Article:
Key #6: Leveraging Pleasure

Posted by Lissa Carter, LPCA

Is there one habit you can’t seem to break, one lesson that you just can’t seem to learn? Is there a theme to your suffering?

Chances are, your problems started out as solutions. Something happened in your life that did not feel good, and you developed coping strategies to survive. These strategies served you for a while, but life changed and the strategies didn’t!

If you have fought hard without success to break your habits and change your behaviors, you are not alone. These behaviors and habits brought us pleasure once upon a time, and I have learned in my years as an addictions counselor that our brain’s pleasure center is an extremely powerful enemy!

But here’s the good news: it’s an even more powerful friend.

You can use pleasure to burn through your old habits and self-sabotaging behaviors, and to teach your brain that it no longer needs those old strategies to access joy.

Key #6, leveraging pleasure, may seem counterintuitive. Doesn’t change take hard work?

We tend to fight our bad habits and sabotaging behaviors with discipline, self-control, and stress. We mean well, but these conditions of self-denial just prime the brain to reach out for a source of pleasure in order to cope, and the nearest source of familiar pleasure is probably the very bad habit we were trying to change!

What if, instead of trying to change yourself through self-deprivation, you were to approach change from a sense of pleasure and delight? What if you showed your body, mind, and spirit that change can be deeply satisfying and pleasurable?

When you get your brain on your side and start building new pathways of pleasure, old habits are easily discarded because they are NO LONGER NECESSARY.

We will be learning how to do this one step at a time in our upcoming group, Sweet Relief. This series of six Monday evening gatherings will be a guided deep dive into uncovering how your old habits served you, creating a map forward to the life you want, and building new pleasure pathways to ensure that your brain is onboard with your transformation.  If you know it’s time, and you are committed to ending the self-sabotage, you can sign up here. 

I believe in this work, because I have watched it change my life and the lives of so many of my clients and friends.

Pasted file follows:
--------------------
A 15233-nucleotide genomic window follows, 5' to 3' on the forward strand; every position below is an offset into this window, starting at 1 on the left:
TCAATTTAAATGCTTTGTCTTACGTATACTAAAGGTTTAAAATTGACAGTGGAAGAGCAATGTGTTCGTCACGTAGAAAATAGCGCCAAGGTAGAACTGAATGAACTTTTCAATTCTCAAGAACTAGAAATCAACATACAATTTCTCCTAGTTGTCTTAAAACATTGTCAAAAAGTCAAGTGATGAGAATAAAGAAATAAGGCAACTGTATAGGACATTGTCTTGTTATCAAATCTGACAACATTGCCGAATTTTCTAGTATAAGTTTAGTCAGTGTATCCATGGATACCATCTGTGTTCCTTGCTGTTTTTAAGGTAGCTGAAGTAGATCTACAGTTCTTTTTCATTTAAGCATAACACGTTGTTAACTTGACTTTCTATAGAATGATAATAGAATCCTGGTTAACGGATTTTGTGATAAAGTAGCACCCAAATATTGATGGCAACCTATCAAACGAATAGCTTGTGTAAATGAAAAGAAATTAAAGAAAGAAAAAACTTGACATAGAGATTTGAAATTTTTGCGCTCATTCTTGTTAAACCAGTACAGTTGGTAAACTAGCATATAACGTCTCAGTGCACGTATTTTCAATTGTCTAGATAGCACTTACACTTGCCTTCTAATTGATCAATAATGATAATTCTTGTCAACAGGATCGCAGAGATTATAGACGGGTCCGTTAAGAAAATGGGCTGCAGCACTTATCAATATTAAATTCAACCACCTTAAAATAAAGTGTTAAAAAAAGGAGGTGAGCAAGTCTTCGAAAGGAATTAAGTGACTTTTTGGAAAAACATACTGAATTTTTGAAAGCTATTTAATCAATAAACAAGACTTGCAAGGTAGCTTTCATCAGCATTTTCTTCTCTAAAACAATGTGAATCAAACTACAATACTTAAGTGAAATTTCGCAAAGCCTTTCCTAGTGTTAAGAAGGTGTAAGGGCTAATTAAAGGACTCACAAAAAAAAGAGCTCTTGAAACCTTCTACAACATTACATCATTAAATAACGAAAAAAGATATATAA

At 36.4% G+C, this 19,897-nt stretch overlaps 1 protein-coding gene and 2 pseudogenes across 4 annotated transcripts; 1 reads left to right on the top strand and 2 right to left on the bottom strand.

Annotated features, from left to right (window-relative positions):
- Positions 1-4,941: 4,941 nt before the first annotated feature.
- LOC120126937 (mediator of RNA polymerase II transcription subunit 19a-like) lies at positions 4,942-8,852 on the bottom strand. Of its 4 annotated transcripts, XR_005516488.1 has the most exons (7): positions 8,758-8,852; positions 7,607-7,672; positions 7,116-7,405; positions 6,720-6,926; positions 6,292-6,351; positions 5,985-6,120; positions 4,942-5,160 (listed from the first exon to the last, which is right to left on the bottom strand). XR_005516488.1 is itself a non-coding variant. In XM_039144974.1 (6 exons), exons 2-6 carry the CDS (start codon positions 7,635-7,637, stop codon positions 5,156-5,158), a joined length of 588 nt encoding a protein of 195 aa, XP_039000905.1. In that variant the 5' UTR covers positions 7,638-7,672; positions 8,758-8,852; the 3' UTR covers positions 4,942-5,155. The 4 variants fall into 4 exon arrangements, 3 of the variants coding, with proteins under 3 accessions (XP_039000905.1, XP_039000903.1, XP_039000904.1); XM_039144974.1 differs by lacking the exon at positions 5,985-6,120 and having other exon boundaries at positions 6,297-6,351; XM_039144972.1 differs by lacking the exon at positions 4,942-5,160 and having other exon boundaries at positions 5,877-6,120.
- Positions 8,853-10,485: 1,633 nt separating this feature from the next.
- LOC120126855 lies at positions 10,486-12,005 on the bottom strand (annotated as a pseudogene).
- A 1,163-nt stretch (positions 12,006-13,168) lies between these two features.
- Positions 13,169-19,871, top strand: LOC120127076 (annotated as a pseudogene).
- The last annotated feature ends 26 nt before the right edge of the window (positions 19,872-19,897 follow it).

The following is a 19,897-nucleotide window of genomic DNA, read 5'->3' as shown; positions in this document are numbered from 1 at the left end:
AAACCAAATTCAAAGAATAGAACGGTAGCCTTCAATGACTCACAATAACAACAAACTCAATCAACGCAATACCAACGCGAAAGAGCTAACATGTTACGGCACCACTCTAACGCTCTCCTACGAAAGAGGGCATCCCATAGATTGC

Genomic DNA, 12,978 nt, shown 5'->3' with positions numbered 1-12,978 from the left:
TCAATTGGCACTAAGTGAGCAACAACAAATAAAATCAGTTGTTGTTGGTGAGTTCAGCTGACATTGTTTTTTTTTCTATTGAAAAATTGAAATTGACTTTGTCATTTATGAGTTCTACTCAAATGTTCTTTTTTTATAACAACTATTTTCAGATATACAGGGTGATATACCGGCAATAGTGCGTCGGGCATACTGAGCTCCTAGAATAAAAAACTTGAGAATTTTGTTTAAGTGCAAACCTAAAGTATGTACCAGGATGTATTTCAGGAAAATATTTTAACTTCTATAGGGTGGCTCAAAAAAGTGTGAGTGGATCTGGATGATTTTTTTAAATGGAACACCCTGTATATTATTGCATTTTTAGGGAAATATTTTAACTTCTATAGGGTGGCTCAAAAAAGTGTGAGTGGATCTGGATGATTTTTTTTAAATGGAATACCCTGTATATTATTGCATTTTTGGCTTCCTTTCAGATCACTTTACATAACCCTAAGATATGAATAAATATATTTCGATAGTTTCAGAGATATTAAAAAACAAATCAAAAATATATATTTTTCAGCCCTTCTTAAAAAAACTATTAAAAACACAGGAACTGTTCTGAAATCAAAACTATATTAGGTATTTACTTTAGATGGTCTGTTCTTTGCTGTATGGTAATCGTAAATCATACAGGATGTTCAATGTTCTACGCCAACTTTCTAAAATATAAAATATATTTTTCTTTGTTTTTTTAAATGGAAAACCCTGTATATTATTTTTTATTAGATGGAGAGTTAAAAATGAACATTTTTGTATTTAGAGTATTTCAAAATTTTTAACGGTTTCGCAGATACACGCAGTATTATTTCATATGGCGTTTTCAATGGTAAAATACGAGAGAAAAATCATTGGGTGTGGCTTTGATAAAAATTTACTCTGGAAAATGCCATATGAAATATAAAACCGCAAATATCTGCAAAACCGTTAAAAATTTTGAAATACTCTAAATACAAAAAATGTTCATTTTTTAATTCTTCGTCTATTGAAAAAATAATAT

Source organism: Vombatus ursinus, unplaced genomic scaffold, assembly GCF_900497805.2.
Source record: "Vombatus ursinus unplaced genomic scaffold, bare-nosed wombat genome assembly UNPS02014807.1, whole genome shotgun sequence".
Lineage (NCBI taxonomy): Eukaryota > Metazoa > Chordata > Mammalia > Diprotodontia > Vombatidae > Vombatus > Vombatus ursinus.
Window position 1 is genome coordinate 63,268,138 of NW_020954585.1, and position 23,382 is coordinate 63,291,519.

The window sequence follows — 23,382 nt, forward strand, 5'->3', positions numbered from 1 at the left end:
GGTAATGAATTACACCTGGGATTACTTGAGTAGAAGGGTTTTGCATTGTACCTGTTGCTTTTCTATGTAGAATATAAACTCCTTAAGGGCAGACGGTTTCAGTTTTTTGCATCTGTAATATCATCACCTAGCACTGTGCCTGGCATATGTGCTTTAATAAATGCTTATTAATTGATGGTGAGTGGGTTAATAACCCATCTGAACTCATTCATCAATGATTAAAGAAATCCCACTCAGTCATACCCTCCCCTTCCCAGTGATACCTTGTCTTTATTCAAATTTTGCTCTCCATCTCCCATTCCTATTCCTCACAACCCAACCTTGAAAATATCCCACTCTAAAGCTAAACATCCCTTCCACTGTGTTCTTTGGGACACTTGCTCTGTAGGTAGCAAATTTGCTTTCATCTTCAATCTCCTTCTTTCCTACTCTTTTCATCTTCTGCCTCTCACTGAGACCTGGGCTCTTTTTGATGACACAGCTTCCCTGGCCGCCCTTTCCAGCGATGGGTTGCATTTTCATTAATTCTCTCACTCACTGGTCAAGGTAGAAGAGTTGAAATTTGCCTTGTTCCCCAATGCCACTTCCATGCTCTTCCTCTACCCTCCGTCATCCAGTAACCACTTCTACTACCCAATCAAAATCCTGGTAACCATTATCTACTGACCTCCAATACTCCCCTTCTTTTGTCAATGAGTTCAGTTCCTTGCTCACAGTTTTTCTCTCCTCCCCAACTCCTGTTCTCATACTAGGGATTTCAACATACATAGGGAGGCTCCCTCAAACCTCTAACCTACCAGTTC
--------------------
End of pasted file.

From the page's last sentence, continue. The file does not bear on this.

If you are feeling called to do this work, and something is stopping you--financial considerations, fear, self-doubt, scheduling problems--please reach out to me at

In the meantime, here is one of my favorite exercises for tapping into the power of pleasure.  

Get out a journal and a pen, light a candle, and give yourself 10 minutes alone.


  1. Activate your awareness. What have you been complaining about? What or who is bothering you? Take a few minutes, eyes closed, breathing deeply, to notice any stressful thoughts or emotions. Breathe deeply into any parts of your body that feel tight, clenched, or painful, and notice with a sense of curiosity what thoughts and feelings come up when you allow yourself to pay attention to these sensations. Open your eyes and take a few moments to write down what you’ve noticed. What are your complaints? What’s not working?

  2. Figure out the feelings behind your complaints. For example, if I’ve noticed that the stressful thought “I’m overscheduled, there’s just never enough time” emerges when I pay attention, then my complaint is “I don’t have enough time”. Notice what feelings emerge in your body when you speak your complaint aloud. Then write down what those feelings are. Complaint: I don’t have enough time. Feelings: Tightness, stress, a sense of harriedness or rush.

  3. Find the opposite feeling. Take a moment and notice these feelings in your body. Allow yourself to wonder what the opposite of these feelings would be. How would it feel if I believed I have enough time? Speak out the opposite of your complaint and notice the feelings that emerge. When I do this exercise, I notice that I have feelings of calm, spaciousness, and ease. Opposite feeling: calm, spaciousness, and ease.

  4. State your opposite feeling as a desire. (I desire to feel spacious and calm.)

  5. Find ways to meet your desire. Read your desire or speak it aloud. Settle into your body again and allow yourself to become curious. Where is this desire already met in your life? What are some healthy actions you could take in your life that would meet or nourish this desire?

  6. Savor the good feelings. Any time throughout the day when you notice you are having the desired feelings or meeting your desire in any way, consciously notice this. Press pause for a moment and breathe in the good feelings, alerting your brain to the pleasure that you are feeling. Taking 15 to 20 seconds to savor pleasurable feelings increases our brain’s dopamine response, ensuring that it will take note of this source of pleasure next time.

You can repeat this process as necessary, for as many complaints as you wish. Every time you notice a new complaint surfacing into consciousness, jot it down!

Our complaints are fuel for transformation, once we learn and practice this process.

Feel free to read over the past blogs and learn about the other 5 keys to transforming suffering. In review, the six keys are:

1) Make portals to the sacred

2) Upsource

3) Define your desires

4) Engage in creative digestion

5) Find your sweet spot

6) Leverage pleasure

Don't be afraid to reach out if you would like support and guidance in this process.

The counselors of this collective, and many other counselors around the world, offer free consultation so that you can see if counseling is a good fit for you.

I always love to hear from you! If you have any questions about this exercise, or want to share your results, feel free to comment below or email me at